Prenatal and Postpartum Care
Pregnancy care consists of prenatal (before birth) and postpartum (after birth) healthcare. It involves treatments and trainings to ensure a healthy pre-pregnancy, pregnancy, and labor and delivery for mom and baby.
Prenatal care helps decrease risks during pregnancy and increases the chance of a safe and healthy delivery. Regular prenatal visits can help your doctor monitor your pregnancy and identify any problems or complications before they become serious.
Babies born to mothers who lack prenatal care have triple the chance of being born at a low birth weight.
Prenatal care ideally starts at least three months before you begin trying to conceive. Some healthy habits to follow during this period include:
- quitting smoking and drinking alcohol
- taking folic acid supplements daily
- talking to your doctor about your medical conditions, dietary supplements, and any over-the-counter or prescription drugs that you take
- avoiding all contact with toxic substances and chemicals at home or work that could be harmful
Once you become pregnant, you’ll need to schedule regular healthcare appointments throughout each stage of your pregnancy.
A schedule of visits may involve seeing your doctor:
- every month in the first six months you are pregnant
- every two weeks in the seventh and eighth months you are pregnant
- every week during your ninth month of pregnancy
During these visits, your doctor will check your health and the health of your baby.
Visits may include:
- taking routine tests and screenings
- monitoring your blood pressure
- measuring your weight gain
- monitoring the baby’s growth and heart rate
- talking about special diet and exercise
If your pregnancy is considered high risk because of your age or health conditions, you may require more frequent visits and special care. You may also need to see a doctor who works with high-risk pregnancies.
While most attention to pregnancy care focuses on the nine months of pregnancy, postpartum care is important, too. The postpartum period lasts six to eight weeks, beginning right after the baby is born.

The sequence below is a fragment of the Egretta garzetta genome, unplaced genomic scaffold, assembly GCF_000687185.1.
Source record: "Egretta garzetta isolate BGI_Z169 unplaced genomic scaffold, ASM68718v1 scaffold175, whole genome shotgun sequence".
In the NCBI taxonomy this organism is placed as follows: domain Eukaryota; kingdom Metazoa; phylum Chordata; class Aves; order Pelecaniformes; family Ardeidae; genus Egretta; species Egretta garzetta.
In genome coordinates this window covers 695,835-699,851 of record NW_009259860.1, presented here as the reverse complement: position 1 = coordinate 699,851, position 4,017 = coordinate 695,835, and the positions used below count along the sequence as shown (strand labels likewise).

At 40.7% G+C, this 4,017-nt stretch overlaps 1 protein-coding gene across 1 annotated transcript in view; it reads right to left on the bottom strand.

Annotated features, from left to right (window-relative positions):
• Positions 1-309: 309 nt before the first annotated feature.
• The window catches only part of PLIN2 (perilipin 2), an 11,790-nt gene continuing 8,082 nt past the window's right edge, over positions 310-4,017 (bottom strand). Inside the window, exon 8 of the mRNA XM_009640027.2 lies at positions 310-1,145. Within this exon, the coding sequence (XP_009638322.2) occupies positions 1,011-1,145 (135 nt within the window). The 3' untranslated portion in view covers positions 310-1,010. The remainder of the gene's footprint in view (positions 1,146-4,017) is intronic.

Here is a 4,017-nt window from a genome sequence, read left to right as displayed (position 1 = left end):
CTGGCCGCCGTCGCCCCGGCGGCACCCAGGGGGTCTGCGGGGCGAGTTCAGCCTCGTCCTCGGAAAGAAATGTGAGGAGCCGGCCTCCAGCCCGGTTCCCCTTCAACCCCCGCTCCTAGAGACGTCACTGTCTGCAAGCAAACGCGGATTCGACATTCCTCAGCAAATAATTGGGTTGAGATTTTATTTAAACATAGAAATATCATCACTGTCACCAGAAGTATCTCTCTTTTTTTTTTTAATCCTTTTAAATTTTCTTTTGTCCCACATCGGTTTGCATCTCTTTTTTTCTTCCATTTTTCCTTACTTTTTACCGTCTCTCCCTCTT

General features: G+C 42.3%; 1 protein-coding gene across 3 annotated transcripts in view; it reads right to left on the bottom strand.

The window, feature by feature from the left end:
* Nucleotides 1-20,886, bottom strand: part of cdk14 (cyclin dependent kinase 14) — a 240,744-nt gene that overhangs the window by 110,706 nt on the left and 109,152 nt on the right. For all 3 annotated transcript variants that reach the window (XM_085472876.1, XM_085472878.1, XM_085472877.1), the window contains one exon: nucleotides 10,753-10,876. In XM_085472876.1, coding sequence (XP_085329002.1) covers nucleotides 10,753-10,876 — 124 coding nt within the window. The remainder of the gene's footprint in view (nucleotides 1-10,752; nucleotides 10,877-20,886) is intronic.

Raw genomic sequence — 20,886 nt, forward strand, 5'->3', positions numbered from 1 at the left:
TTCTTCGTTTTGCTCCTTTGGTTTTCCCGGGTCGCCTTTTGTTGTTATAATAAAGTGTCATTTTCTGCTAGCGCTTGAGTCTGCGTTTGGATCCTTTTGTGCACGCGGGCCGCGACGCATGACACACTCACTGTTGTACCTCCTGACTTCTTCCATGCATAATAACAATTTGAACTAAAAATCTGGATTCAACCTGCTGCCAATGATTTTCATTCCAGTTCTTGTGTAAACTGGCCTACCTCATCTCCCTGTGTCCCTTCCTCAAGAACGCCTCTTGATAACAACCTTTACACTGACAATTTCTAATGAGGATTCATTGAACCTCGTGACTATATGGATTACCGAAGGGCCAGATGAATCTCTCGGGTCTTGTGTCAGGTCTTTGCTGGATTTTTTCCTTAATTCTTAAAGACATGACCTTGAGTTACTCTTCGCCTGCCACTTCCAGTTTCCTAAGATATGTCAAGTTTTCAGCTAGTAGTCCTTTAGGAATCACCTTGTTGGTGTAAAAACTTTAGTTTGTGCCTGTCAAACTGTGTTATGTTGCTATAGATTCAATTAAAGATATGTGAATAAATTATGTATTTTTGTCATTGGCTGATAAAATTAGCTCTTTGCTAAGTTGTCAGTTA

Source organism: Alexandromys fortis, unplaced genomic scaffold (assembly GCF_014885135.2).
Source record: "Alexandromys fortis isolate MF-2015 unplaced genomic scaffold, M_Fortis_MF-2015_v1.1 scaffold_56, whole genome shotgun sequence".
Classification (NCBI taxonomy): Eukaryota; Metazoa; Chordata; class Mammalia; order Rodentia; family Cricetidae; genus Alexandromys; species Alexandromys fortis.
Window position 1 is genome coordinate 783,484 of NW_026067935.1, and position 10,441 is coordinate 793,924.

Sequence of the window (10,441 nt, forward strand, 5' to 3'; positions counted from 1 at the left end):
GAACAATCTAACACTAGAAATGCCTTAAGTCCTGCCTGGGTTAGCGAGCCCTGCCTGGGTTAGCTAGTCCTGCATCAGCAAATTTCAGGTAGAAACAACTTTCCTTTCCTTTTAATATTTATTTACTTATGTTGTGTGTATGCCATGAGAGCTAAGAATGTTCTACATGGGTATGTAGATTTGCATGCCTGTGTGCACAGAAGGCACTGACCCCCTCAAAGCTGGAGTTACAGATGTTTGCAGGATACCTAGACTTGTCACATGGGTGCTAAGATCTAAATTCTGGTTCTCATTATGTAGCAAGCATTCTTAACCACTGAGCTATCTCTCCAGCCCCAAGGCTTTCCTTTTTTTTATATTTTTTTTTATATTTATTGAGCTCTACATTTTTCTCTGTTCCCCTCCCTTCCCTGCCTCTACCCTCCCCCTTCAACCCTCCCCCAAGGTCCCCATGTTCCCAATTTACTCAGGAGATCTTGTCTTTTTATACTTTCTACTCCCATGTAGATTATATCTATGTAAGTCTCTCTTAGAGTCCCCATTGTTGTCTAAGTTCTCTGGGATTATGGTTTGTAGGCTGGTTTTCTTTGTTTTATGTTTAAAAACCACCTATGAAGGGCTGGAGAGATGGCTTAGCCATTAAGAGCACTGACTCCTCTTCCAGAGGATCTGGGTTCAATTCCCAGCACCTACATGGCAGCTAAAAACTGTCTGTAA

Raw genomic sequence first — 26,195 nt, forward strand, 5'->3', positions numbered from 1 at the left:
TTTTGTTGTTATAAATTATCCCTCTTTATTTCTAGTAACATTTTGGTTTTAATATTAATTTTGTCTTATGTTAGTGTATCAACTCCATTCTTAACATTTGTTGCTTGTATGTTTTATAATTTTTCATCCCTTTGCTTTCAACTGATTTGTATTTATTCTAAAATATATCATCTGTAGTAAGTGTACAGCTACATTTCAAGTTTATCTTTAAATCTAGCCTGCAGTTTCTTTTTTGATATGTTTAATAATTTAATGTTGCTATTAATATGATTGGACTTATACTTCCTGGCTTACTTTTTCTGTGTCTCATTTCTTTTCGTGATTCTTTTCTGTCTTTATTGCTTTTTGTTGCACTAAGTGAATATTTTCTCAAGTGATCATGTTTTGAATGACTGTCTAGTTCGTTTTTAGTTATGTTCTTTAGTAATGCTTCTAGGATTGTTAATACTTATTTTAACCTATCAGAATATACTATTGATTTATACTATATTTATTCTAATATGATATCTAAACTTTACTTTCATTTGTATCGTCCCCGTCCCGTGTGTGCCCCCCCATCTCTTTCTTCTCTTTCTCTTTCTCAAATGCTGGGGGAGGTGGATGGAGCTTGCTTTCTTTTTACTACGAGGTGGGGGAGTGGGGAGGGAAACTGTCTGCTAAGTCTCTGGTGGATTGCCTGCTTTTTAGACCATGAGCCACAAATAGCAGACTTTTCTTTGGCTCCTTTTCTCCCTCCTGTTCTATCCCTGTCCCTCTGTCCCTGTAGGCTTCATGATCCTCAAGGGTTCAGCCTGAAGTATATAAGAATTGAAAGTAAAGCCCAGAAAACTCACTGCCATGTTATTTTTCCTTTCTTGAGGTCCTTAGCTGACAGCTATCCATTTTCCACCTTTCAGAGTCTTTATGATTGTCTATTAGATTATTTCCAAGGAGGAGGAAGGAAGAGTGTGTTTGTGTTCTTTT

During this period, the mother goes through many physical and emotional changes while learning to care for her newborn. Postpartum care involves getting proper rest, nutrition, and vaginal care.
Getting Enough Rest
Rest is crucial for new mothers to rebuild their strength. To avoid getting too tired, you may need to:
- sleep when your baby sleeps
- keep your bed near your baby’s crib to make night feedings easier
- allow someone else to feed the baby with a bottle while you sleep
Getting proper nutrition in the postpartum period is crucial because of the changes your body goes through during pregnancy and labor.
The weight that you gained during pregnancy helps make sure you have enough nutrition for breast-feeding. However, you need to continue to eat a healthy diet after delivery.
Experts recommend that breast-feeding mothers eat when they feel hungry.
- avoid high-fat snacks
- focus on eating low-fat foods that balance protein, carbohydrates, and fruits and vegetables
- drink plenty of fluids
Symptoms that may need follow up:
New mothers may experience:
- Soreness if you had a tear during delivery
- urination problems like pain or a frequent urge to urinate
- discharge, including small blood clots
- contractions during the first few days after delivery
Schedule a checkup with your doctor about six weeks after delivery to discuss symptoms and receive proper treatment.
It’s important to stay as healthy as possible during pregnancy and during the postpartum period. Stay on top of all of your healthcare appointments and follow your doctor’s instructions for the health and safety of you and your baby.
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